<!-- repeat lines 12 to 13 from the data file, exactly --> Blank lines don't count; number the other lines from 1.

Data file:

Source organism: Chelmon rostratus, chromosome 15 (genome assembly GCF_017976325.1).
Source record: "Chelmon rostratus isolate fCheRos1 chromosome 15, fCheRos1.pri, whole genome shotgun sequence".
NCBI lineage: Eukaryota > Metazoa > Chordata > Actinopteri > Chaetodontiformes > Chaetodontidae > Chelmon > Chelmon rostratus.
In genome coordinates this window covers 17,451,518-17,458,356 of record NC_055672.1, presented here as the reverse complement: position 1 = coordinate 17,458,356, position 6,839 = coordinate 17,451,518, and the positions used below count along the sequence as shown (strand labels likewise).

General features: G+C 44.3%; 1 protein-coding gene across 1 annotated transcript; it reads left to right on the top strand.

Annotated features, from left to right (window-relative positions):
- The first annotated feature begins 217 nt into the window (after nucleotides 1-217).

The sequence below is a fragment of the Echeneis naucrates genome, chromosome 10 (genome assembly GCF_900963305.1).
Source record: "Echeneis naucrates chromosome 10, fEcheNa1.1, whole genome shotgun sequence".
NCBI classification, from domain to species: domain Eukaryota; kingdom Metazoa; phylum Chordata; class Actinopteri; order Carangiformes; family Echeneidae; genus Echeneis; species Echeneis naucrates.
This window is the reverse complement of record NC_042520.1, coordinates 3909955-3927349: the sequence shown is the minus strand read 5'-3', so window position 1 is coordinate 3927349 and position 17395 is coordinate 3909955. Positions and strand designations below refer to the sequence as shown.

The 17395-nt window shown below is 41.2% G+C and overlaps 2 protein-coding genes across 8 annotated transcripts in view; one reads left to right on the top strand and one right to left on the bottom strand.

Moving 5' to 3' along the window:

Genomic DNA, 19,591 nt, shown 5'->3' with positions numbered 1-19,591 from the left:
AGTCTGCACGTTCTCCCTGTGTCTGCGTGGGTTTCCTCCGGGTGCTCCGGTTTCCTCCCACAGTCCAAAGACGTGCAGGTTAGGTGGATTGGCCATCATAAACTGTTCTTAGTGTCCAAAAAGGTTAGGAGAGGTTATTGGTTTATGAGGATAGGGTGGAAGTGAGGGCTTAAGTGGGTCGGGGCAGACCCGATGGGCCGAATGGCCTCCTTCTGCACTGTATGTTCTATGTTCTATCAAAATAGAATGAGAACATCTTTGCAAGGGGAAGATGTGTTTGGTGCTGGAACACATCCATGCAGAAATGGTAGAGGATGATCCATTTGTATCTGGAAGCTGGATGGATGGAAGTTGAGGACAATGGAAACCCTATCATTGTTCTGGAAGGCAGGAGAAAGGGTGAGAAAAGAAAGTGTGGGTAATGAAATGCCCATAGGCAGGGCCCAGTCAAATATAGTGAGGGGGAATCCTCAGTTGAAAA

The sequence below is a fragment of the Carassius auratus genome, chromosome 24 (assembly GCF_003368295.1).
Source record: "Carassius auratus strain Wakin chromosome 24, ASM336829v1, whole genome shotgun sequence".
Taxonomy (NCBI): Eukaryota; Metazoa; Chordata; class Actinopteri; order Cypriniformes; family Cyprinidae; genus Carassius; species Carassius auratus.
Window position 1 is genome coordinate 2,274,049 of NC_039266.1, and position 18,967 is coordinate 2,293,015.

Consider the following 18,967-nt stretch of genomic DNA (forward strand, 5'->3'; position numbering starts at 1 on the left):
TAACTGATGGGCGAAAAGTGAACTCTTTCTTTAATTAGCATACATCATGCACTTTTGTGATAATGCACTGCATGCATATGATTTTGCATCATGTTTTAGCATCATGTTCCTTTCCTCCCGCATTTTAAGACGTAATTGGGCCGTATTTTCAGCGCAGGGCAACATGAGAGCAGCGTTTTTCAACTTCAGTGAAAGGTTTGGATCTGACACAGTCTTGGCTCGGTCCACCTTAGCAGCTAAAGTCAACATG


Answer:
The 17395-nt window shown below is 41.2% G+C and overlaps 2 protein-coding genes across 8 annotated transcripts in view; one reads left to right on the top strand and one right to left on the bottom strand.

Moving 5' to 3' along the window: